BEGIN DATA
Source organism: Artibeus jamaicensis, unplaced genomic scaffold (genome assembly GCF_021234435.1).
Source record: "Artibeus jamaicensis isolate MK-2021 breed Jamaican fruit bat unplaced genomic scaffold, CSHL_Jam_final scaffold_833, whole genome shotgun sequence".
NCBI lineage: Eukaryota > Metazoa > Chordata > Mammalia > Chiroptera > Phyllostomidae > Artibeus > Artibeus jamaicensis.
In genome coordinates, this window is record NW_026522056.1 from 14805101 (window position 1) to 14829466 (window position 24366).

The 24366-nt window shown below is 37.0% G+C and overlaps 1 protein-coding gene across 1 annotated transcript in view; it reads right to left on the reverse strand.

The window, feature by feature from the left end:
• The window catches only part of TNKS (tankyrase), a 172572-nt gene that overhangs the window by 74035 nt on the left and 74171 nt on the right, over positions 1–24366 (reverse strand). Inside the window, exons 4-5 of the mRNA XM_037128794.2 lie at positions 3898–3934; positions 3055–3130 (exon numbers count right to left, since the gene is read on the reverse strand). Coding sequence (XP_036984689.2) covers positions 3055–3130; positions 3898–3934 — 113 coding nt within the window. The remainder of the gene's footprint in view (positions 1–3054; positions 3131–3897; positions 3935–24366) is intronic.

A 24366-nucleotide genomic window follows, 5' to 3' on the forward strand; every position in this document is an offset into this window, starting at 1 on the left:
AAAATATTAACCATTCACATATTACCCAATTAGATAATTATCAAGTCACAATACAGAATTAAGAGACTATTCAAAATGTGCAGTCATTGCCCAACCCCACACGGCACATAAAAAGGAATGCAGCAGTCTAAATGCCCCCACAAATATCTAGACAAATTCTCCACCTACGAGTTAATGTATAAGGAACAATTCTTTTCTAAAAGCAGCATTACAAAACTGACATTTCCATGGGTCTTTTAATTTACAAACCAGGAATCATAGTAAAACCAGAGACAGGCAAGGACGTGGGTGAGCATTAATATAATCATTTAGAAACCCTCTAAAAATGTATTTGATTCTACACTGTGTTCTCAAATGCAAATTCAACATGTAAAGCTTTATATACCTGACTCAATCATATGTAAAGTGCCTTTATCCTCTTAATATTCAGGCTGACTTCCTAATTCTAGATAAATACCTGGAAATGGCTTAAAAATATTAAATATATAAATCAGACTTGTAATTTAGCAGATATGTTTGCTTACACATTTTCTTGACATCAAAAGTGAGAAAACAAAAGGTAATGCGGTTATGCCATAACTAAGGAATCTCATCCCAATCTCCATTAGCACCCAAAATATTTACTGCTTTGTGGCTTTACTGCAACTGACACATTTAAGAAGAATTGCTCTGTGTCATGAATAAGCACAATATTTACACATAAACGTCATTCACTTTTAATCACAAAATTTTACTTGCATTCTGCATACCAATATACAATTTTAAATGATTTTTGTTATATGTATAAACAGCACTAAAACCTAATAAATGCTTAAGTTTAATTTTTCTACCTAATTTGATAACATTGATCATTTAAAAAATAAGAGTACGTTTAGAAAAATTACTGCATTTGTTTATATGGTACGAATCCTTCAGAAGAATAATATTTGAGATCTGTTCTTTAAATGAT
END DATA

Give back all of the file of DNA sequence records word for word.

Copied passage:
Source organism: Artibeus jamaicensis, unplaced genomic scaffold (genome assembly GCF_021234435.1).
Source record: "Artibeus jamaicensis isolate MK-2021 breed Jamaican fruit bat unplaced genomic scaffold, CSHL_Jam_final scaffold_833, whole genome shotgun sequence".
NCBI lineage: Eukaryota > Metazoa > Chordata > Mammalia > Chiroptera > Phyllostomidae > Artibeus > Artibeus jamaicensis.
In genome coordinates, this window is record NW_026522056.1 from 14805101 (window position 1) to 14829466 (window position 24366).

The 24366-nt window shown below is 37.0% G+C and overlaps 1 protein-coding gene across 1 annotated transcript in view; it reads right to left on the reverse strand.

The window, feature by feature from the left end:
• The window catches only part of TNKS (tankyrase), a 172572-nt gene that overhangs the window by 74035 nt on the left and 74171 nt on the right, over positions 1–24366 (reverse strand). Inside the window, exons 4-5 of the mRNA XM_037128794.2 lie at positions 3898–3934; positions 3055–3130 (exon numbers count right to left, since the gene is read on the reverse strand). Coding sequence (XP_036984689.2) covers positions 3055–3130; positions 3898–3934 — 113 coding nt within the window. The remainder of the gene's footprint in view (positions 1–3054; positions 3131–3897; positions 3935–24366) is intronic.

A 24366-nucleotide genomic window follows, 5' to 3' on the forward strand; every position in this document is an offset into this window, starting at 1 on the left:
AAAATATTAACCATTCACATATTACCCAATTAGATAATTATCAAGTCACAATACAGAATTAAGAGACTATTCAAAATGTGCAGTCATTGCCCAACCCCACACGGCACATAAAAAGGAATGCAGCAGTCTAAATGCCCCCACAAATATCTAGACAAATTCTCCACCTACGAGTTAATGTATAAGGAACAATTCTTTTCTAAAAGCAGCATTACAAAACTGACATTTCCATGGGTCTTTTAATTTACAAACCAGGAATCATAGTAAAACCAGAGACAGGCAAGGACGTGGGTGAGCATTAATATAATCATTTAGAAACCCTCTAAAAATGTATTTGATTCTACACTGTGTTCTCAAATGCAAATTCAACATGTAAAGCTTTATATACCTGACTCAATCATATGTAAAGTGCCTTTATCCTCTTAATATTCAGGCTGACTTCCTAATTCTAGATAAATACCTGGAAATGGCTTAAAAATATTAAATATATAAATCAGACTTGTAATTTAGCAGATATGTTTGCTTACACATTTTCTTGACATCAAAAGTGAGAAAACAAAAGGTAATGCGGTTATGCCATAACTAAGGAATCTCATCCCAATCTCCATTAGCACCCAAAATATTTACTGCTTTGTGGCTTTACTGCAACTGACACATTTAAGAAGAATTGCTCTGTGTCATGAATAAGCACAATATTTACACATAAACGTCATTCACTTTTAATCACAAAATTTTACTTGCATTCTGCATACCAATATACAATTTTAAATGATTTTTGTTATATGTATAAACAGCACTAAAACCTAATAAATGCTTAAGTTTAATTTTTCTACCTAATTTGATAACATTGATCATTTAAAAAATAAGAGTACGTTTAGAAAAATTACTGCATTTGTTTATATGGTACGAATCCTTCAGAAGAATAATATTTGAGATCTGTTCTTTAAATGAT